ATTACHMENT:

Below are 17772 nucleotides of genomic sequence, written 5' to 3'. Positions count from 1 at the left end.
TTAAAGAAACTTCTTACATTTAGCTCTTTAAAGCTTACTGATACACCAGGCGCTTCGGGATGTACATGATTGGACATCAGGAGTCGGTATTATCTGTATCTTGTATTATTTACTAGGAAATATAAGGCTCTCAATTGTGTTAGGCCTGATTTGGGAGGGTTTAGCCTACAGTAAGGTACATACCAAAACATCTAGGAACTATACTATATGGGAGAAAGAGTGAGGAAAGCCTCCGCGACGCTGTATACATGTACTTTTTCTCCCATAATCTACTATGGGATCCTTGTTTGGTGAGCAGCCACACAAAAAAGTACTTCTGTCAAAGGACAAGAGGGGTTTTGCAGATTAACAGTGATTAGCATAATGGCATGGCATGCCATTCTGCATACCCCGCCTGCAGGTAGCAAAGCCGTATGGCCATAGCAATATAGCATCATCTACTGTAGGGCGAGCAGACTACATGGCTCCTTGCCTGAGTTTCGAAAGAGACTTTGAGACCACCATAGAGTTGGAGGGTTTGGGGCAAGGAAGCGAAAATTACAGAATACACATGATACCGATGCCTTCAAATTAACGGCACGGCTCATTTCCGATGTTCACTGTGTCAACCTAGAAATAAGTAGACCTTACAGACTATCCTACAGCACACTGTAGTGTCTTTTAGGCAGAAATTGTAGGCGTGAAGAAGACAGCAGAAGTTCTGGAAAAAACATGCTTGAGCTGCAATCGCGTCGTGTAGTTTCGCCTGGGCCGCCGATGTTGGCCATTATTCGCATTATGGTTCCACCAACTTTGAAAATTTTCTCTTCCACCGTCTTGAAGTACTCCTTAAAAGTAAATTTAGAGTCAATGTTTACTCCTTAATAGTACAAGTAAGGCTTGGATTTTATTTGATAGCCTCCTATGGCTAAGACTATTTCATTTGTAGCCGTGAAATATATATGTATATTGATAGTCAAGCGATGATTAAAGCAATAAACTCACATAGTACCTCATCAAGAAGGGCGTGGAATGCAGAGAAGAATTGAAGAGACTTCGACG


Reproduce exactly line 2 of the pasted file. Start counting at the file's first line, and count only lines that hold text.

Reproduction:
TTAAAGAAACTTCTTACATTTAGCTCTTTAAAGCTTACTGATACACCAGGCGCTTCGGGATGTACATGATTGGACATCAGGAGTCGGTATTATCTGTATCTTGTATTATTTACTAGGAAATATAAGGCTCTCAATTGTGTTAGGCCTGATTTGGGAGGGTTTAGCCTACAGTAAGGTACATACCAAAACATCTAGGAACTATACTATATGGGAGAAAGAGTGAGGAAAGCCTCCGCGACGCTGTATACATGTACTTTTTCTCCCATAATCTACTATGGGATCCTTGTTTGGTGAGCAGCCACACAAAAAAGTACTTCTGTCAAAGGACAAGAGGGGTTTTGCAGATTAACAGTGATTAGCATAATGGCATGGCATGCCATTCTGCATACCCCGCCTGCAGGTAGCAAAGCCGTATGGCCATAGCAATATAGCATCATCTACTGTAGGGCGAGCAGACTACATGGCTCCTTGCCTGAGTTTCGAAAGAGACTTTGAGACCACCATAGAGTTGGAGGGTTTGGGGCAAGGAAGCGAAAATTACAGAATACACATGATACCGATGCCTTCAAATTAACGGCACGGCTCATTTCCGATGTTCACTGTGTCAACCTAGAAATAAGTAGACCTTACAGACTATCCTACAGCACACTGTAGTGTCTTTTAGGCAGAAATTGTAGGCGTGAAGAAGACAGCAGAAGTTCTGGAAAAAACATGCTTGAGCTGCAATCGCGTCGTGTAGTTTCGCCTGGGCCGCCGATGTTGGCCATTATTCGCATTATGGTTCCACCAACTTTGAAAATTTTCTCTTCCACCGTCTTGAAGTACTCCTTAAAAGTAAATTTAGAGTCAATGTTTACTCCTTAATAGTACAAGTAAGGCTTGGATTTTATTTGATAGCCTCCTATGGCTAAGACTATTTCATTTGTAGCCGTGAAATATATATGTATATTGATAGTCAAGCGATGATTAAAGCAATAAACTCACATAGTACCTCATCAAGAAGGGCGTGGAATGCAGAGAAGAATTGAAGAGACTTCGACG